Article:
April is National Poetry Writing Month, affectionately known as NaPoWriMo. It’s a time when people of poetic persuasion are encouraged to write “30 poems in 30 days.”
You may recall that in November I celebrated my own version of [No] NaNoWriMo (National Novel Writing Month). And that was good for me.
This month, rather than writing 30 new poems in 30 days, I am going to recycle some (not 30) poems I have already written. This will be National Poetry Recycling Month for me—NaPoReMo, if you will.
I do like poetry. I like the economy of words, and the strong images, and the rhythms and rhymes and alliterations.
But, truth be told, it’s hard to know what to do with a poem after you’ve written it. It’s a language that not many people speak anymore.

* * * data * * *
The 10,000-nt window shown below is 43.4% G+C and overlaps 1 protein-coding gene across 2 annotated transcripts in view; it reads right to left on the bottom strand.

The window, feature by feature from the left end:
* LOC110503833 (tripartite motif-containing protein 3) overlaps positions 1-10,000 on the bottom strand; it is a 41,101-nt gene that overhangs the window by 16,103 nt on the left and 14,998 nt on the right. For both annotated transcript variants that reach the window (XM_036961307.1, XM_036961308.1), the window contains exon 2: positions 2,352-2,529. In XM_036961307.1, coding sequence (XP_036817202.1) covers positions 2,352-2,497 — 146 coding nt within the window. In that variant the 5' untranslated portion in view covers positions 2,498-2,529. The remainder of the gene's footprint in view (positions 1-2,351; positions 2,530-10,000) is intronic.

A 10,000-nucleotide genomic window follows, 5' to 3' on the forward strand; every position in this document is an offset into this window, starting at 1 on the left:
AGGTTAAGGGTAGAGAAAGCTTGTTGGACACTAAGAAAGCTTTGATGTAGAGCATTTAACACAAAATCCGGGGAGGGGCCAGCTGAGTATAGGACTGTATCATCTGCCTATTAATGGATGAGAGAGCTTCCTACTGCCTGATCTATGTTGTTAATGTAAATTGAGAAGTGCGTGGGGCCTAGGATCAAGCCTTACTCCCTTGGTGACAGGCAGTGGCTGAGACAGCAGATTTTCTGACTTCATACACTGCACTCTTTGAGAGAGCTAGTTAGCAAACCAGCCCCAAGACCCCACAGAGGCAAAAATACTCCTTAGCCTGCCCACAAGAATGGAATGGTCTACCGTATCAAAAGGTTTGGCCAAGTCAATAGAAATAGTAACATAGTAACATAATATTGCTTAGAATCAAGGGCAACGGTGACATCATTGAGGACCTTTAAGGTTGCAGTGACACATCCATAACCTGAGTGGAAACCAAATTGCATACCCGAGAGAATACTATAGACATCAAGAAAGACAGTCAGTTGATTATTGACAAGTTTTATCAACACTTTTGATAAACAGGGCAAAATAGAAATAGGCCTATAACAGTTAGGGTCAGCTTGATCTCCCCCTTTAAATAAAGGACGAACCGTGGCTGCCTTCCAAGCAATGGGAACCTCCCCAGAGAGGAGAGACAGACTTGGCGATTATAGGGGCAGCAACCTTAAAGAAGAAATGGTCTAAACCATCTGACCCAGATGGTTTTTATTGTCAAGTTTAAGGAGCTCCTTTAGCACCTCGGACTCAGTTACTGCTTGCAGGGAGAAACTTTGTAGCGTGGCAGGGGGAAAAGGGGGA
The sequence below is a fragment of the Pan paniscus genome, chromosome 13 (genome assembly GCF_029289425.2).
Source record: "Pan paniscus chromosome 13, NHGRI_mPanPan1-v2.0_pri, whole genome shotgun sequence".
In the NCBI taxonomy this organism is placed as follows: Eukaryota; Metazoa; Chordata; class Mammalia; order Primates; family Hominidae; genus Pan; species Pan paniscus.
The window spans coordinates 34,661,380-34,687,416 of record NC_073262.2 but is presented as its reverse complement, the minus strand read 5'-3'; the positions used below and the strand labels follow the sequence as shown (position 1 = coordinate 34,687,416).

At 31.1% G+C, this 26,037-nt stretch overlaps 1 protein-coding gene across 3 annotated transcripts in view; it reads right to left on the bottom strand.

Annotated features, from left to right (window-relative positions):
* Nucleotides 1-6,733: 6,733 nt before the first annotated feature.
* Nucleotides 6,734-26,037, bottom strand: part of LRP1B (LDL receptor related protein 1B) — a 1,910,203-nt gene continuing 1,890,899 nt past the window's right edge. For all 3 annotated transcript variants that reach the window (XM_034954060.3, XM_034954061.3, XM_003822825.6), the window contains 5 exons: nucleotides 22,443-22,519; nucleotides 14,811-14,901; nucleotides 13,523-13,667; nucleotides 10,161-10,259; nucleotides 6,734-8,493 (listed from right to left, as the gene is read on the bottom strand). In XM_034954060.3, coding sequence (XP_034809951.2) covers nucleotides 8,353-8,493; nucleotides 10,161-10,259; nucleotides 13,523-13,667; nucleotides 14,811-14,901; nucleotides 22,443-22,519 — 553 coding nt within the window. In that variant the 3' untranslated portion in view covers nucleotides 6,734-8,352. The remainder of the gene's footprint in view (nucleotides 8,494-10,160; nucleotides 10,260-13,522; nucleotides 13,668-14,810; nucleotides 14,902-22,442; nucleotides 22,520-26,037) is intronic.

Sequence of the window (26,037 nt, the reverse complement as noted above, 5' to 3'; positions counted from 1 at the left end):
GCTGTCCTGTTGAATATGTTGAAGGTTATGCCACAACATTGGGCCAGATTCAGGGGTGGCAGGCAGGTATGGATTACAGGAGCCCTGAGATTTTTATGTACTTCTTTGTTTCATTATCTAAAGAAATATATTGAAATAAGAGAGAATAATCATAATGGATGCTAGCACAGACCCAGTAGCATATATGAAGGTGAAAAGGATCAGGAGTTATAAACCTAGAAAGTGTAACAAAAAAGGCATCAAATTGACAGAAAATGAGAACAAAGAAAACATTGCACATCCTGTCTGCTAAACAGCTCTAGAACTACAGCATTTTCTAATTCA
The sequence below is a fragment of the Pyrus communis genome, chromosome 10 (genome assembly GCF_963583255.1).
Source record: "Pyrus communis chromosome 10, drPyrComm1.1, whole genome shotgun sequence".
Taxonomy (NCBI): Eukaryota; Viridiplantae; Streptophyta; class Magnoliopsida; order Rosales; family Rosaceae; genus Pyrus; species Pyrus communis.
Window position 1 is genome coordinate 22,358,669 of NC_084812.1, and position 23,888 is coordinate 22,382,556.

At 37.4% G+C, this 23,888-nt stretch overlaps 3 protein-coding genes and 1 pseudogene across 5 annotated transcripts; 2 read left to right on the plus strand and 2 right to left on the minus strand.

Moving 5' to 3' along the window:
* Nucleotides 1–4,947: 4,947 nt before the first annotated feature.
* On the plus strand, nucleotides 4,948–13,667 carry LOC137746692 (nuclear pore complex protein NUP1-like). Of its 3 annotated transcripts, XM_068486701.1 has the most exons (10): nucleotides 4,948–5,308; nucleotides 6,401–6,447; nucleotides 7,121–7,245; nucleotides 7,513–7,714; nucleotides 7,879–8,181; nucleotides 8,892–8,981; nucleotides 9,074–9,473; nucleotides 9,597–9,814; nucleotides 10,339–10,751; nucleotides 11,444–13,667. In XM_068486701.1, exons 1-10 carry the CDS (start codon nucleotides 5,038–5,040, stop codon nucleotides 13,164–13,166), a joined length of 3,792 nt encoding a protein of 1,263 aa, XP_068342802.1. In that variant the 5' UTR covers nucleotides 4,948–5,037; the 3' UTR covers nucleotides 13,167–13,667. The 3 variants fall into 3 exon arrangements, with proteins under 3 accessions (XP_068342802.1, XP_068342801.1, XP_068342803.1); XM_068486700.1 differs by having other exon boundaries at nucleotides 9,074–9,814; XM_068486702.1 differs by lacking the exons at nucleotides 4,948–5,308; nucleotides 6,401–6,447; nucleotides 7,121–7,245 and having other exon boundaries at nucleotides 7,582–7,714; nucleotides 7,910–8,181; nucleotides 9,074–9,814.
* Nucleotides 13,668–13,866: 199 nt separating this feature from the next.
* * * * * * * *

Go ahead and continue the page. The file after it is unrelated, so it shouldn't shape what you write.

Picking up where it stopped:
That’s the beauty of having a blog—if I want to post my poetry, I can! I can launch it into the world and see if it flies. If it does, wonderful! If it doesn’t, it can simply land back here in the nest, unharmed.
So I’ll start my NaPoReMo with a “cheater’s poem.” (It feels like cheating because it’s a poem based on another poem, commonly known as Psalm 124.) It’s not my favorite poem, but I wrote it as an exercise during a study of the Psalms, and I found that the act of writing poetry helped me identify with the original poet as well as learn some truth about God in my own life.
My Psalm 124
If God had not been on my side—sing it with me!—
If God had not been on my side when people lied about me,
I could have lost my job, (or my mind)
I could have been swallowed up by my own anger,
I might have become consumed with the idea of getting revenge.
And what kind of life would that have been?
Thank you, God, for blessing me
and kindnesses when I need them.
I owe my life (and all my living) to You.